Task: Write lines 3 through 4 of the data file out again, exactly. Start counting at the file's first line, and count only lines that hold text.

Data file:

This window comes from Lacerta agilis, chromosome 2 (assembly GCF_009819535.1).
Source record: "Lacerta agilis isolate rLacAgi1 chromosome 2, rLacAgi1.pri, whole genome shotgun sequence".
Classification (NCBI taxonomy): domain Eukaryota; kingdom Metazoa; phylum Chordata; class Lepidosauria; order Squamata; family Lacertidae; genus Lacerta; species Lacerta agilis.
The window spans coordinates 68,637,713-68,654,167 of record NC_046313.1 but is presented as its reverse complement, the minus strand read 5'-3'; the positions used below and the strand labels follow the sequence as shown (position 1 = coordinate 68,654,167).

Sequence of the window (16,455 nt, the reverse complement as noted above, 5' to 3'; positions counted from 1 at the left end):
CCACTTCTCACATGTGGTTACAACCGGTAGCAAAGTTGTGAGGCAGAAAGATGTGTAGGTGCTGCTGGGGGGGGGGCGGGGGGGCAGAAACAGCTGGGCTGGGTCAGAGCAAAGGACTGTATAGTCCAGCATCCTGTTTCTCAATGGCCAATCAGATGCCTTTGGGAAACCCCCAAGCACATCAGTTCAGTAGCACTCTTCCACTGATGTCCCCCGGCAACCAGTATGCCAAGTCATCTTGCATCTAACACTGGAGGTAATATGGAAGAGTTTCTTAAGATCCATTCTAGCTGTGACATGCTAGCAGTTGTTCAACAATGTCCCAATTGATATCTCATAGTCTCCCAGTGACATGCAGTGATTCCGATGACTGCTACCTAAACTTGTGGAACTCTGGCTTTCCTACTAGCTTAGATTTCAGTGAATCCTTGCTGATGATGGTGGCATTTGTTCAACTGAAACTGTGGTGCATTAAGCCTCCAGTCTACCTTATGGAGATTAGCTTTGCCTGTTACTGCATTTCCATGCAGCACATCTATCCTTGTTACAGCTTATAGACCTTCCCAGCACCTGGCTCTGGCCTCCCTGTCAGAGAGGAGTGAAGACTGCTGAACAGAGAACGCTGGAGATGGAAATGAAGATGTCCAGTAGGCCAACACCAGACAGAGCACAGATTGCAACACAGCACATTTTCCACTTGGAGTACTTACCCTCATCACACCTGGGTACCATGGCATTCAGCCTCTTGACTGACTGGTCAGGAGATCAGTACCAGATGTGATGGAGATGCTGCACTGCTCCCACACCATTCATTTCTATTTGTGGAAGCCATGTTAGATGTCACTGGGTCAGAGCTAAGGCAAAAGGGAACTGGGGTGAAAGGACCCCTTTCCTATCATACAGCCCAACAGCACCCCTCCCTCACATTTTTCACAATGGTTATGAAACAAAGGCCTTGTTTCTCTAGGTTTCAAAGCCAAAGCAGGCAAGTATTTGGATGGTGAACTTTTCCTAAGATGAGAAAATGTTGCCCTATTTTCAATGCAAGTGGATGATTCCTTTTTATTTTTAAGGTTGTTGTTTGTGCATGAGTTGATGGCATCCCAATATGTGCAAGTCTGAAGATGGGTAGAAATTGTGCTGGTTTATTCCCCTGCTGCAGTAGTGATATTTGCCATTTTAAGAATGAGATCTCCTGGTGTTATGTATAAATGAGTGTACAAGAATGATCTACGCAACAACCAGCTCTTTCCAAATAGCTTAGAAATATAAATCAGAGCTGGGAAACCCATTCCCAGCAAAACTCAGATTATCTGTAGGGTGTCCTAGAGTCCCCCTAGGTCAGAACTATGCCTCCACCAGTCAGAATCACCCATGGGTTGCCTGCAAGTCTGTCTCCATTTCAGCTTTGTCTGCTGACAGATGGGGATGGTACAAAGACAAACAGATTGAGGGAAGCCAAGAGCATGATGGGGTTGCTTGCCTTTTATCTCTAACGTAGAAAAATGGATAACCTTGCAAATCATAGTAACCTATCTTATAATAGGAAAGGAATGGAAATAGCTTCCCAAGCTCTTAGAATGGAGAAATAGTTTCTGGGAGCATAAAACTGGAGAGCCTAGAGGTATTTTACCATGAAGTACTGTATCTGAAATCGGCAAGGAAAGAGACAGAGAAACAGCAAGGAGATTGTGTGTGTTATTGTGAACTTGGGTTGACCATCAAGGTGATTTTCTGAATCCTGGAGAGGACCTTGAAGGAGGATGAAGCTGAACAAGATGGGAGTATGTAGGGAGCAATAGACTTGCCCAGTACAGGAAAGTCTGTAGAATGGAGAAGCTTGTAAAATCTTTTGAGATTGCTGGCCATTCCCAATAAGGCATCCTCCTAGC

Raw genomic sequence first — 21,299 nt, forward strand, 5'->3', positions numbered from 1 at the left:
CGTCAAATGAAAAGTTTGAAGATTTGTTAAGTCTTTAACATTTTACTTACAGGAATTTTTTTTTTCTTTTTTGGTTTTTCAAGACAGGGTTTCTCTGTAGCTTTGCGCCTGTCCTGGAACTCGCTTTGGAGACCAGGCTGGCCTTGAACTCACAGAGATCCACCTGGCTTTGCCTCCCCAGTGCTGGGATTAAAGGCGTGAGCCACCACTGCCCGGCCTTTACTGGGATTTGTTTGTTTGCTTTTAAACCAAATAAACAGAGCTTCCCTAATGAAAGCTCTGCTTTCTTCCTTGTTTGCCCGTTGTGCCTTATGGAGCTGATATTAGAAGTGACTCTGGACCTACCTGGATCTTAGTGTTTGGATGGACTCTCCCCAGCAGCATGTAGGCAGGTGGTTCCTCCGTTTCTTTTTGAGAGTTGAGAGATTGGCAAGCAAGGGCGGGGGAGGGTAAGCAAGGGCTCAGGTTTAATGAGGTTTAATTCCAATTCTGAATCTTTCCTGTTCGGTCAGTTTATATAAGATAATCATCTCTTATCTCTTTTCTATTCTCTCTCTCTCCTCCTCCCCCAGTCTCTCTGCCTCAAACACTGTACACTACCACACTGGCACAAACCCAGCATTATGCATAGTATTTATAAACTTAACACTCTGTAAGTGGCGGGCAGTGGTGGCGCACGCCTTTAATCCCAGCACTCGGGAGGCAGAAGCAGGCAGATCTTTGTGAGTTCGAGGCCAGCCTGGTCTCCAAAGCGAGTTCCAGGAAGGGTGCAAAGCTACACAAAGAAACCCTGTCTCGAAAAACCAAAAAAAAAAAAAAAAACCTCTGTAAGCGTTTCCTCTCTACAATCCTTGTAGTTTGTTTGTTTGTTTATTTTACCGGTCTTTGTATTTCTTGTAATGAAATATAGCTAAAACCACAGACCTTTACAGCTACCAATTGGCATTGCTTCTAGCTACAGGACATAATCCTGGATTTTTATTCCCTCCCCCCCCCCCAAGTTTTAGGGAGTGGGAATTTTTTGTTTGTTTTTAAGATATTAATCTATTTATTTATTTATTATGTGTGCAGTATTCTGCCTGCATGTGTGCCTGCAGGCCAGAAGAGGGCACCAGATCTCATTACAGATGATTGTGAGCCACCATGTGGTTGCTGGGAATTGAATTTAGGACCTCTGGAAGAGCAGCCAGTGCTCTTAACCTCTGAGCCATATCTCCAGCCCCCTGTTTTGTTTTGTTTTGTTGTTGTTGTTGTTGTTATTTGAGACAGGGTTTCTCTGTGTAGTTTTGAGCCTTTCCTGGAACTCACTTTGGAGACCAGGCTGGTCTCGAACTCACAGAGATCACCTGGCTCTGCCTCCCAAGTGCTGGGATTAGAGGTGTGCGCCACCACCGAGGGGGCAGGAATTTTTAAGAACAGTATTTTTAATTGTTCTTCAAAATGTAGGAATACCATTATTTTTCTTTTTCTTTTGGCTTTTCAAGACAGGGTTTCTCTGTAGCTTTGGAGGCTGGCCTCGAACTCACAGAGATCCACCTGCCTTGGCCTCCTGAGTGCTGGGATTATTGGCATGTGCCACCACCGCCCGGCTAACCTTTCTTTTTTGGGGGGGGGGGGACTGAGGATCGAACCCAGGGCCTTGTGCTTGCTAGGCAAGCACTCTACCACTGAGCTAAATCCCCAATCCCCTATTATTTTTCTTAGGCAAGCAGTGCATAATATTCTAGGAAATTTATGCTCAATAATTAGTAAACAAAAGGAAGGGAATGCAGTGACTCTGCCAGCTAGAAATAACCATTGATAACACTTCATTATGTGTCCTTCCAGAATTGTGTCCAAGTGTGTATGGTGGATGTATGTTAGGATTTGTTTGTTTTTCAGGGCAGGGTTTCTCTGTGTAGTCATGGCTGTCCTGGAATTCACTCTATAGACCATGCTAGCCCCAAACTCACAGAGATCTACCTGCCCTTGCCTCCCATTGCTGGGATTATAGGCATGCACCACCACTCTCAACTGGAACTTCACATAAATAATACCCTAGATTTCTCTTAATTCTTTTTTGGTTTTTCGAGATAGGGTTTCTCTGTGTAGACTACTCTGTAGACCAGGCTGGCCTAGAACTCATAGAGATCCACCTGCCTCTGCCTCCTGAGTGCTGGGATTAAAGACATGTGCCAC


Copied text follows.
Classification (NCBI taxonomy): domain Eukaryota; kingdom Metazoa; phylum Chordata; class Lepidosauria; order Squamata; family Lacertidae; genus Lacerta; species Lacerta agilis.
The window spans coordinates 68,637,713-68,654,167 of record NC_046313.1 but is presented as its reverse complement, the minus strand read 5'-3'; the positions used below and the strand labels follow the sequence as shown (position 1 = coordinate 68,654,167).